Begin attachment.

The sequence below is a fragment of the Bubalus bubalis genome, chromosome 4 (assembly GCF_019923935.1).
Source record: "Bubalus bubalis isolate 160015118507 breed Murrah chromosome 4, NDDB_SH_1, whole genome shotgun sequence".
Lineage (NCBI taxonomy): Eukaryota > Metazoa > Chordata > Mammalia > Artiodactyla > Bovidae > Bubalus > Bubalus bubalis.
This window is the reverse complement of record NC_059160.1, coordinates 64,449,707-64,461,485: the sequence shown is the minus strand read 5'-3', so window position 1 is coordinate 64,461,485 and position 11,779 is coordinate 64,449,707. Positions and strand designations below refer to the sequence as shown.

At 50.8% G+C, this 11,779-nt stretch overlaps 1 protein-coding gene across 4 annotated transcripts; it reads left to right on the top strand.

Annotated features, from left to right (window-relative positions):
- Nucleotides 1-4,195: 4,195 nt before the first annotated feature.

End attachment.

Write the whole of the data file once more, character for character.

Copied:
The sequence below is a fragment of the Bubalus bubalis genome, chromosome 4 (assembly GCF_019923935.1).
Source record: "Bubalus bubalis isolate 160015118507 breed Murrah chromosome 4, NDDB_SH_1, whole genome shotgun sequence".
Lineage (NCBI taxonomy): Eukaryota > Metazoa > Chordata > Mammalia > Artiodactyla > Bovidae > Bubalus > Bubalus bubalis.
This window is the reverse complement of record NC_059160.1, coordinates 64,449,707-64,461,485: the sequence shown is the minus strand read 5'-3', so window position 1 is coordinate 64,461,485 and position 11,779 is coordinate 64,449,707. Positions and strand designations below refer to the sequence as shown.

At 50.8% G+C, this 11,779-nt stretch overlaps 1 protein-coding gene across 4 annotated transcripts; it reads left to right on the top strand.

Annotated features, from left to right (window-relative positions):
- Nucleotides 1-4,195: 4,195 nt before the first annotated feature.